Are Christians immune to the world’s proclivity toward following emotions?  Certainly not!  A growing list of our churches play nearly exclusively to emotions.  Music, d├ęcor, programs, even sermons are often more concerned with hyping up emotions than glorifying God by a clear presentation of Biblical truth.  A middle aged lady told me recently, in defense of her attending the particular church she attends, that the music at her church “makes me feel like a teenager again.”  Truth was not a part of that discussion and it rarely is ever a part of the discussion anymore.  Instead she enjoyed the feelings and emotions the music evoked in her and felt no need to explain further.  MacArthur goes on to write:

If we’re honest, many Christians put far too much trust in their emotions – we have become like the world in that way.  Instead of holding to objective, immutable truth, they chase the highs and lows of their own feelings.  And in many cases, they let their moods or subjective impulses determine how they think and live.

          Certainly there is nothing wrong with demonstrations of emotion in the worship of our Lord.  In fact many of our churches give every appearance of being dead because of a lack of emotion.  But emotion must be more of an outgrowth and expression of a heart full of praise rather than an end unto itself.  Christians need to be deeper than the superficial world, yet one of the major, ongoing criticisms of the church by the world is that the church is superficial and full of hypocrisy!  Although it will never be eradicated, we certainly could strive a little harder.  Actually drawing a distinction between absolute truth and emotions can be a good entry point from which to share the Gospel.  Although the world strives to not think too deeply and allow emotions to rule, Christians must not fall into the same trap.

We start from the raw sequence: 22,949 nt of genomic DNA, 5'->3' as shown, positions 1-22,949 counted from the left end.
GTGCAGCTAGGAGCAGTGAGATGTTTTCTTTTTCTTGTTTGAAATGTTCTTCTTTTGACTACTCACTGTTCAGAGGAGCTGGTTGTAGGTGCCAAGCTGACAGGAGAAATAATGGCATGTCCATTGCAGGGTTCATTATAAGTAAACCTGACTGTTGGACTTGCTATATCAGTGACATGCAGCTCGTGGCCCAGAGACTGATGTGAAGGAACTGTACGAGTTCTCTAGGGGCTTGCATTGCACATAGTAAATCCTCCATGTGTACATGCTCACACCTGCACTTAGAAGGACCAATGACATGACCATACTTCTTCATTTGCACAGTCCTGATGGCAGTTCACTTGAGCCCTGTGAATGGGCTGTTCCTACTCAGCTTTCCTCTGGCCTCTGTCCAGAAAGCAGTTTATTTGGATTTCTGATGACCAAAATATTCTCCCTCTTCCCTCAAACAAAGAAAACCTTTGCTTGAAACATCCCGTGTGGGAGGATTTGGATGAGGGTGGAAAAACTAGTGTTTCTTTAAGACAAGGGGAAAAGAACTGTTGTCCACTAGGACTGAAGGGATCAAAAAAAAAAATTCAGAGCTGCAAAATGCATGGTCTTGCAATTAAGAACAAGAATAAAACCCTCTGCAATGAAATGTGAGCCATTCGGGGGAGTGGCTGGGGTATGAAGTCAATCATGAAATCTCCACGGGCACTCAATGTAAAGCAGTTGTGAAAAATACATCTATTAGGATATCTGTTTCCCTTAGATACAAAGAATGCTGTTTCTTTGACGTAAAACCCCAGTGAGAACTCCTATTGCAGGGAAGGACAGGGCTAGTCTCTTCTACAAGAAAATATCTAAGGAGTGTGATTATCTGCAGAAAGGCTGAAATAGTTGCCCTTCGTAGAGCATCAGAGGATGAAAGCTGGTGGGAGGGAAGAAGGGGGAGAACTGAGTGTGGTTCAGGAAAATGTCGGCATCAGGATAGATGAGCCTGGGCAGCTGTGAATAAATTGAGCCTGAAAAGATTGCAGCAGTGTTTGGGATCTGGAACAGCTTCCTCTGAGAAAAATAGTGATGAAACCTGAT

In Christ,

Dr. Allen Raynor, Pastor